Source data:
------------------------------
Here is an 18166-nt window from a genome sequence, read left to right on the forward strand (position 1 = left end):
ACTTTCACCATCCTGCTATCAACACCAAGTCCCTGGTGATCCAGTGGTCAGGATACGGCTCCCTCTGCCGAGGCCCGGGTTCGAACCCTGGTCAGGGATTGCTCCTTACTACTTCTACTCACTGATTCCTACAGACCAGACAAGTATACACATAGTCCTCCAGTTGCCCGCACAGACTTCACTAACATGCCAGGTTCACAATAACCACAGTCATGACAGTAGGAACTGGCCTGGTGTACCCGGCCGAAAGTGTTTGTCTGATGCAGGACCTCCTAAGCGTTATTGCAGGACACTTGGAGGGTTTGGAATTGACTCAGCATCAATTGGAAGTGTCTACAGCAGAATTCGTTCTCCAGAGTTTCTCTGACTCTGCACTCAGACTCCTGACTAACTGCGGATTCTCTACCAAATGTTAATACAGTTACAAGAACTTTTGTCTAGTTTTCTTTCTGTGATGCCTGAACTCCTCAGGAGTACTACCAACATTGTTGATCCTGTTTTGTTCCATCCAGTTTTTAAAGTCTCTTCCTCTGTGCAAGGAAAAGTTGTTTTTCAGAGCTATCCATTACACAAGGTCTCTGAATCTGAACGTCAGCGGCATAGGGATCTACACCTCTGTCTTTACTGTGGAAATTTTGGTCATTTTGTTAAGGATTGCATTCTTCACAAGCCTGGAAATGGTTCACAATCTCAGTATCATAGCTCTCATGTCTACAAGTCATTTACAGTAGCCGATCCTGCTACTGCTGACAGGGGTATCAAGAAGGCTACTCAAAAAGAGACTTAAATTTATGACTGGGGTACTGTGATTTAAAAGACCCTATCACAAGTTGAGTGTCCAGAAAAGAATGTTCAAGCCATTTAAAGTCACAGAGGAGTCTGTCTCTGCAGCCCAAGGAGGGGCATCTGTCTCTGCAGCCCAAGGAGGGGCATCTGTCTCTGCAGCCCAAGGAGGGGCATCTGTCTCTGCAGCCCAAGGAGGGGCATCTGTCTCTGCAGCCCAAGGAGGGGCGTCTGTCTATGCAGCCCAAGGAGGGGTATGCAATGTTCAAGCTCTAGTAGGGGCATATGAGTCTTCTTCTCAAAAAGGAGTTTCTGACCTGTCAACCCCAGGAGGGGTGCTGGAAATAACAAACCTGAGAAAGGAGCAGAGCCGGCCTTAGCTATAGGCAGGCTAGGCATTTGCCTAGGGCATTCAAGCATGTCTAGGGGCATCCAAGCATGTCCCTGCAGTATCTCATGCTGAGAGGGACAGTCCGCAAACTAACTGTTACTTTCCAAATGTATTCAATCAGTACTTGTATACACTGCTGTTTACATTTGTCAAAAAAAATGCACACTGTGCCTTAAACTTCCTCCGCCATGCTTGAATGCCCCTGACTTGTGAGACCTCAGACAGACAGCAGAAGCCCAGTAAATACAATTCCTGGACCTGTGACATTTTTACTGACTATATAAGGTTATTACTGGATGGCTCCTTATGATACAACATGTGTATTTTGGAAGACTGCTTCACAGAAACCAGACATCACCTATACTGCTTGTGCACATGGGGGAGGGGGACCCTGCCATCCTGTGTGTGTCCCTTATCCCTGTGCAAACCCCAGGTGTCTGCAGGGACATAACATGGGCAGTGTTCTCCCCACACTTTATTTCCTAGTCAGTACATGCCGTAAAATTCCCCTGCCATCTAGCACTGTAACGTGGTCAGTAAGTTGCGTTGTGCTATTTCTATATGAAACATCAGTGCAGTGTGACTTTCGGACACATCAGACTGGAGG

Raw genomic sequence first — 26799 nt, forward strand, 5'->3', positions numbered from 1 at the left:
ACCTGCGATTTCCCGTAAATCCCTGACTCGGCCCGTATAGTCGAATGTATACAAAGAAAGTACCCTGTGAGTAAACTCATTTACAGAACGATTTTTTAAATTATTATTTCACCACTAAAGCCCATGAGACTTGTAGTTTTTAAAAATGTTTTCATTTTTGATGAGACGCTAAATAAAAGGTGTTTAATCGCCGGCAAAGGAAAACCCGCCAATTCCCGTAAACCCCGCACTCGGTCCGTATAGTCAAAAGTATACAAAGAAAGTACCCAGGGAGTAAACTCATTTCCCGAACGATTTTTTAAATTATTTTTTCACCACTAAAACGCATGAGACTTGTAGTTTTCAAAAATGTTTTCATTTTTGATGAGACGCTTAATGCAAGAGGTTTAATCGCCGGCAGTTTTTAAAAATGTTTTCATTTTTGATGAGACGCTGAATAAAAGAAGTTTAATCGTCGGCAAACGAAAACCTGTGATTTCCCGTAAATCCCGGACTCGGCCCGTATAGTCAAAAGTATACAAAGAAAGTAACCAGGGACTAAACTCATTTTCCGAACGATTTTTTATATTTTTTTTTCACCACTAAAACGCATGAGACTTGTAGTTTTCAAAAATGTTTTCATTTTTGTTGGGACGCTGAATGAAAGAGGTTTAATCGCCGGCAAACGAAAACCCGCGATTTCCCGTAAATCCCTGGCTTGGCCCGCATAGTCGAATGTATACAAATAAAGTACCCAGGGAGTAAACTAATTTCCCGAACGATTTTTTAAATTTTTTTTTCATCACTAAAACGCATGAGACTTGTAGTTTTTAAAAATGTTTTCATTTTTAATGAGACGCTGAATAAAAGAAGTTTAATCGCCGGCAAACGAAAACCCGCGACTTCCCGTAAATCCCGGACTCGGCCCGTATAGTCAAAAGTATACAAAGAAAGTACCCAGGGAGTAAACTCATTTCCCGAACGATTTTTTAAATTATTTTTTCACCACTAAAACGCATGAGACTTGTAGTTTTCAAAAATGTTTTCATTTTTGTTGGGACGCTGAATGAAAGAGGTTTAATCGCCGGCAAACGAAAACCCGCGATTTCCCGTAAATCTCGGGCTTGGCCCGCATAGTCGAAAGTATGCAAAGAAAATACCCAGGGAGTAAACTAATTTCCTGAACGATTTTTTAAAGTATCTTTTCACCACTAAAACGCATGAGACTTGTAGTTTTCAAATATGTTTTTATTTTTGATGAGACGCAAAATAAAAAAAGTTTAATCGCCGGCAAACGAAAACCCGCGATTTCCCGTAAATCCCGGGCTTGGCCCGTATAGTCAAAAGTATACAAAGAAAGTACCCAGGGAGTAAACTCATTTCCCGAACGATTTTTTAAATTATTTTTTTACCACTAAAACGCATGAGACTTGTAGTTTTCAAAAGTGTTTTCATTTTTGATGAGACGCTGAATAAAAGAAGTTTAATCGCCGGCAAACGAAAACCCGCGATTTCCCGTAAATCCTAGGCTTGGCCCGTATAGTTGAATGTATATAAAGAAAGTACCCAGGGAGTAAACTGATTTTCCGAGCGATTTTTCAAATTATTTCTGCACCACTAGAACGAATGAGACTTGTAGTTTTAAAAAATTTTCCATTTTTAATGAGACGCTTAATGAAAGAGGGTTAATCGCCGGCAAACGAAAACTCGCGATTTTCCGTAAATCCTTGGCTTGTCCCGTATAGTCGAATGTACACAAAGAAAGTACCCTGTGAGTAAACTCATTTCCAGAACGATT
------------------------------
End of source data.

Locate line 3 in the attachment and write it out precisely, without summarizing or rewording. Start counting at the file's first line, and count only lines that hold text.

Raw genomic sequence first — 26799 nt, forward strand, 5'->3', positions numbered from 1 at the left: